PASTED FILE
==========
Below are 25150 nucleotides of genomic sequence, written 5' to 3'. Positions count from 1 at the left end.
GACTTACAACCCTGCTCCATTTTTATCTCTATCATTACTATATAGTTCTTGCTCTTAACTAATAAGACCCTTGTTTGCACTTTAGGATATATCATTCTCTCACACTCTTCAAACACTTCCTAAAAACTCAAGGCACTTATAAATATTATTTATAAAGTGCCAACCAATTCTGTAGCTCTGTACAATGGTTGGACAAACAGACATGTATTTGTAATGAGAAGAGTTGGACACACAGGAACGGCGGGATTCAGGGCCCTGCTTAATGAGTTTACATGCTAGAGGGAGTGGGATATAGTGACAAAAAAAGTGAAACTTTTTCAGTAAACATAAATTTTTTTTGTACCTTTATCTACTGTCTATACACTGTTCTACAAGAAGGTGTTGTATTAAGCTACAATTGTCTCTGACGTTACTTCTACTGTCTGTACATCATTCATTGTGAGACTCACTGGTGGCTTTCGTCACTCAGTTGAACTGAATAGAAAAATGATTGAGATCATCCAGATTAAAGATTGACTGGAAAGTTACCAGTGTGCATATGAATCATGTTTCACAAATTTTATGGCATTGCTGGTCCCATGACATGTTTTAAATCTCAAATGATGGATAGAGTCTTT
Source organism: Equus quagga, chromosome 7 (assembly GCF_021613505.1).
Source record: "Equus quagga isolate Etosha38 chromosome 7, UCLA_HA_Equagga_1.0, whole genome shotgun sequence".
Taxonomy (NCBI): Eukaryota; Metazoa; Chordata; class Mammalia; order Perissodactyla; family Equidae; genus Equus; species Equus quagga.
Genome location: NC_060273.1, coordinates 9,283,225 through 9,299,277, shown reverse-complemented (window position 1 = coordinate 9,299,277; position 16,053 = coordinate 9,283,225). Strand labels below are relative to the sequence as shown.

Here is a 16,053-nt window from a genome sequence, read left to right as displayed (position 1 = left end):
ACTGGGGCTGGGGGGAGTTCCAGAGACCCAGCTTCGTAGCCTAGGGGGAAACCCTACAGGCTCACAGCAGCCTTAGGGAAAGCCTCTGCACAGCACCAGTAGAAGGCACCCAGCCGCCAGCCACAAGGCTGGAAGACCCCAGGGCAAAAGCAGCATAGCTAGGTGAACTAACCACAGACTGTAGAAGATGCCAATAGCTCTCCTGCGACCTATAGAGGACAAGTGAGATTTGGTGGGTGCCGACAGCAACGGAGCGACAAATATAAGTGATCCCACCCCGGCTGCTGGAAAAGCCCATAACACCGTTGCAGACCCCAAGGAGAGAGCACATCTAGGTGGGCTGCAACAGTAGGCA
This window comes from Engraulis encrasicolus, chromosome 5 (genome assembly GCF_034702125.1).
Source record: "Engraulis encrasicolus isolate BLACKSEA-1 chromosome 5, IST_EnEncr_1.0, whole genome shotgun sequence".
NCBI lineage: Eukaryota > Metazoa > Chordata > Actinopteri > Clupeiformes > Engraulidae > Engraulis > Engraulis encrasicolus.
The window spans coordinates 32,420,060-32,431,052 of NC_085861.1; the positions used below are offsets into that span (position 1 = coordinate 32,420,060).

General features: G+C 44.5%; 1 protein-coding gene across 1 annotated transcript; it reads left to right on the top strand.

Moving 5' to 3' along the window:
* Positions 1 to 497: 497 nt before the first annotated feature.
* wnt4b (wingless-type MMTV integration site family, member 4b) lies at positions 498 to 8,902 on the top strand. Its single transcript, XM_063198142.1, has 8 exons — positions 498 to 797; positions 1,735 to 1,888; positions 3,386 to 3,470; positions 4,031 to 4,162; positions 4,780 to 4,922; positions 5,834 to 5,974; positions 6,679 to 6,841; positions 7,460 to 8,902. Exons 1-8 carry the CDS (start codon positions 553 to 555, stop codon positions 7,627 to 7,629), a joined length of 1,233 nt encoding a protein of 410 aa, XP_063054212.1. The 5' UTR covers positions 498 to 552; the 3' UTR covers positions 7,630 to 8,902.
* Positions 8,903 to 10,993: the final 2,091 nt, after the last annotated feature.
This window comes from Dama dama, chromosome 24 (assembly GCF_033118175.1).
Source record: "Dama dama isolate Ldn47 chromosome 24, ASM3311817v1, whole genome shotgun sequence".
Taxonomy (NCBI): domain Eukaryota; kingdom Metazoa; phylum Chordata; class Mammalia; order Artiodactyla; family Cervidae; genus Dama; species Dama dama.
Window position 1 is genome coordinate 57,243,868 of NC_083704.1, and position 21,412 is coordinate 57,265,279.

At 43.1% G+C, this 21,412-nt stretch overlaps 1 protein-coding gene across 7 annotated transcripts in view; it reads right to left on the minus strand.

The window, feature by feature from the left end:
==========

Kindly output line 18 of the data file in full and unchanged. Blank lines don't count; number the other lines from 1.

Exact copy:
This window comes from Dama dama, chromosome 24 (assembly GCF_033118175.1).